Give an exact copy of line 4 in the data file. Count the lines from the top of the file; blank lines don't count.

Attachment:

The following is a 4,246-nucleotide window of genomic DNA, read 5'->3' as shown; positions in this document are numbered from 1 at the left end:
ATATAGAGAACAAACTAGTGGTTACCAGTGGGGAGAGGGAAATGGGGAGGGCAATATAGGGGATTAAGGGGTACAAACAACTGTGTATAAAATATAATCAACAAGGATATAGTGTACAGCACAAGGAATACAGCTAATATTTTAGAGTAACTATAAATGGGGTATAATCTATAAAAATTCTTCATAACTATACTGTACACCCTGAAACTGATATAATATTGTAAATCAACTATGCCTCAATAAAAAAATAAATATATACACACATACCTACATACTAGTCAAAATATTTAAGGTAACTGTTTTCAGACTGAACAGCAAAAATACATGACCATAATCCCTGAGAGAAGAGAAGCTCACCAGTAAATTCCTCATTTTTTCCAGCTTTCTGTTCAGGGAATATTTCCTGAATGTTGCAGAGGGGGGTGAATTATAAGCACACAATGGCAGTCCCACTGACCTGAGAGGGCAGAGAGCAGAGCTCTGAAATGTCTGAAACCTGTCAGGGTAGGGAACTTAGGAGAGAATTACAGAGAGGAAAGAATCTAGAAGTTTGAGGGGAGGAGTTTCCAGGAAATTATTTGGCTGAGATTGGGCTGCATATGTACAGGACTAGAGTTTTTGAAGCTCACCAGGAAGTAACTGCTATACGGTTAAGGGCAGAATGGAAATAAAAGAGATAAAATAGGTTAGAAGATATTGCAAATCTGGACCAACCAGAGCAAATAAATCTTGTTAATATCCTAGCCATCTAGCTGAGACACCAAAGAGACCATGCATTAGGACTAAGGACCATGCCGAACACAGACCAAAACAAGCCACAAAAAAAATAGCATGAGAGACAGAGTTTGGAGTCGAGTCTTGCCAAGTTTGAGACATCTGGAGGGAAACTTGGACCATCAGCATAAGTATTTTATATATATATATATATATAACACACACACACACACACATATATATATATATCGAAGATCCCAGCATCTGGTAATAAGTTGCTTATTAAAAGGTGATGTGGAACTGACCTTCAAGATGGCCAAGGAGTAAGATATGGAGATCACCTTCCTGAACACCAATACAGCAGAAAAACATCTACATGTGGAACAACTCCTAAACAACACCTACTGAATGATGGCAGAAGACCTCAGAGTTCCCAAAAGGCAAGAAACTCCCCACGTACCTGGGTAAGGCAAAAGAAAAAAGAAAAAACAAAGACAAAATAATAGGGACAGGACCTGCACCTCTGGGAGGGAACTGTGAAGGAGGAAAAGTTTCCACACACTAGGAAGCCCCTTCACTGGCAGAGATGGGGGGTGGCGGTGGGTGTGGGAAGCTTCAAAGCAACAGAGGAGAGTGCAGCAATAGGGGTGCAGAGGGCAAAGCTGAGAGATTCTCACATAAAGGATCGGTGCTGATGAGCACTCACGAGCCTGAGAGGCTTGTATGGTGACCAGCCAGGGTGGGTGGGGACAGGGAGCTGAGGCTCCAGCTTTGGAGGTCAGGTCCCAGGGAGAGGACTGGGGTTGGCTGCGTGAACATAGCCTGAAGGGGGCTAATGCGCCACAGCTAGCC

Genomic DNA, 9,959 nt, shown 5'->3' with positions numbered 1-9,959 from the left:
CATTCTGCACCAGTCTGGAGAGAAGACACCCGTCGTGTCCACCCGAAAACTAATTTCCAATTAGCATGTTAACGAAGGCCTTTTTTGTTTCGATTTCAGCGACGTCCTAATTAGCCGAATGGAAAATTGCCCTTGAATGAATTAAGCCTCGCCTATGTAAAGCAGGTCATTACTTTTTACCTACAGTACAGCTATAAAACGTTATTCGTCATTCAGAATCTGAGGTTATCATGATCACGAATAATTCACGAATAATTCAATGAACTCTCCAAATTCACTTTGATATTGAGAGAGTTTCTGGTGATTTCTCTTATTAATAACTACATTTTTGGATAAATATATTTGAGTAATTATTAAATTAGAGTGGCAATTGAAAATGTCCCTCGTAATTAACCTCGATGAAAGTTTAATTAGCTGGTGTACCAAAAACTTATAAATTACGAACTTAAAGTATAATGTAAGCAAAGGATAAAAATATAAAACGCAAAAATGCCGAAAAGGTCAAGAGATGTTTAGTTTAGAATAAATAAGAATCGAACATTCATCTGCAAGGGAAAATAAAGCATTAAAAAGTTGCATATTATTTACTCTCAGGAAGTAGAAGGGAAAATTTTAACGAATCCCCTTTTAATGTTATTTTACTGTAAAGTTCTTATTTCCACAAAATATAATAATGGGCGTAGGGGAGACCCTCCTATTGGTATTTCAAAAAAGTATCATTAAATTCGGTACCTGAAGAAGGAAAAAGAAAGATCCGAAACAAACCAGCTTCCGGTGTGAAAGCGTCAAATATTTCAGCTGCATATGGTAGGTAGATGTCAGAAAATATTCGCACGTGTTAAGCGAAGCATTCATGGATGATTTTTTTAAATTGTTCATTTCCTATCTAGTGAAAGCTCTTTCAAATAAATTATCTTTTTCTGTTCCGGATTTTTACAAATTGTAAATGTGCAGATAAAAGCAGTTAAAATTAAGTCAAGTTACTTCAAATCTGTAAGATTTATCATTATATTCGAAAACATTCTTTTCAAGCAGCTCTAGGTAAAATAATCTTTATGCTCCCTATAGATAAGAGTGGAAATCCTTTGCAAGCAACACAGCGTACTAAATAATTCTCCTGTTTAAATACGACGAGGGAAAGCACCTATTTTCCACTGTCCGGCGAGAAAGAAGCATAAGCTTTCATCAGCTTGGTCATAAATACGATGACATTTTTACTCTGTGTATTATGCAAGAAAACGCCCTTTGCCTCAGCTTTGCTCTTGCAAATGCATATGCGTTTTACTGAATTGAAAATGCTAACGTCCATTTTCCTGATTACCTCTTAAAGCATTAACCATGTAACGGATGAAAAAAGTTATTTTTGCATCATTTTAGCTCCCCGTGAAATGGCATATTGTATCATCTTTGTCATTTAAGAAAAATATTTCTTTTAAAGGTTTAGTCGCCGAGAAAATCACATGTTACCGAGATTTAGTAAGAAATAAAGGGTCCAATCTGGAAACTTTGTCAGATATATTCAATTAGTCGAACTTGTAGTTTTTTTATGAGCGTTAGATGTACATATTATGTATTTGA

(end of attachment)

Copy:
CATTCTGCACCAGTCTGGAGAGAAGACACCCGTCGTGTCCACCCGAAAACTAATTTCCAATTAGCATGTTAACGAAGGCCTTTTTTGTTTCGATTTCAGCGACGTCCTAATTAGCCGAATGGAAAATTGCCCTTGAATGAATTAAGCCTCGCCTATGTAAAGCAGGTCATTACTTTTTACCTACAGTACAGCTATAAAACGTTATTCGTCATTCAGAATCTGAGGTTATCATGATCACGAATAATTCACGAATAATTCAATGAACTCTCCAAATTCACTTTGATATTGAGAGAGTTTCTGGTGATTTCTCTTATTAATAACTACATTTTTGGATAAATATATTTGAGTAATTATTAAATTAGAGTGGCAATTGAAAATGTCCCTCGTAATTAACCTCGATGAAAGTTTAATTAGCTGGTGTACCAAAAACTTATAAATTACGAACTTAAAGTATAATGTAAGCAAAGGATAAAAATATAAAACGCAAAAATGCCGAAAAGGTCAAGAGATGTTTAGTTTAGAATAAATAAGAATCGAACATTCATCTGCAAGGGAAAATAAAGCATTAAAAAGTTGCATATTATTTACTCTCAGGAAGTAGAAGGGAAAATTTTAACGAATCCCCTTTTAATGTTATTTTACTGTAAAGTTCTTATTTCCACAAAATATAATAATGGGCGTAGGGGAGACCCTCCTATTGGTATTTCAAAAAAGTATCATTAAATTCGGTACCTGAAGAAGGAAAAAGAAAGATCCGAAACAAACCAGCTTCCGGTGTGAAAGCGTCAAATATTTCAGCTGCATATGGTAGGTAGATGTCAGAAAATATTCGCACGTGTTAAGCGAAGCATTCATGGATGATTTTTTTAAATTGTTCATTTCCTATCTAGTGAAAGCTCTTTCAAATAAATTATCTTTTTCTGTTCCGGATTTTTACAAATTGTAAATGTGCAGATAAAAGCAGTTAAAATTAAGTCAAGTTACTTCAAATCTGTAAGATTTATCATTATATTCGAAAACATTCTTTTCAAGCAGCTCTAGGTAAAATAATCTTTATGCTCCCTATAGATAAGAGTGGAAATCCTTTGCAAGCAACACAGCGTACTAAATAATTCTCCTGTTTAAATACGACGAGGGAAAGCACCTATTTTCCACTGTCCGGCGAGAAAGAAGCATAAGCTTTCATCAGCTTGGTCATAAATACGATGACATTTTTACTCTGTGTATTATGCAAGAAAACGCCCTTTGCCTCAGCTTTGCTCTTGCAAATGCATATGCGTTTTACTGAATTGAAAATGCTAACGTCCATTTTCCTGATTACCTCTTAAAGCATTAACCATGTAACGGATGAAAAAAGTTATTTTTGCATCATTTTAGCTCCCCGTGAAATGGCATATTGTATCATCTTTGTCATTTAAGAAAAATATTTCTTTTAAAGGTTTAGTCGCCGAGAAAATCACATGTTACCGAGATTTAGTAAGAAATAAAGGGTCCAATCTGGAAACTTTGTCAGATATATTCAATTAGTCGAACTTGTAGTTTTTTTATGAGCGTTAGATGTACATATTATGTATTTGA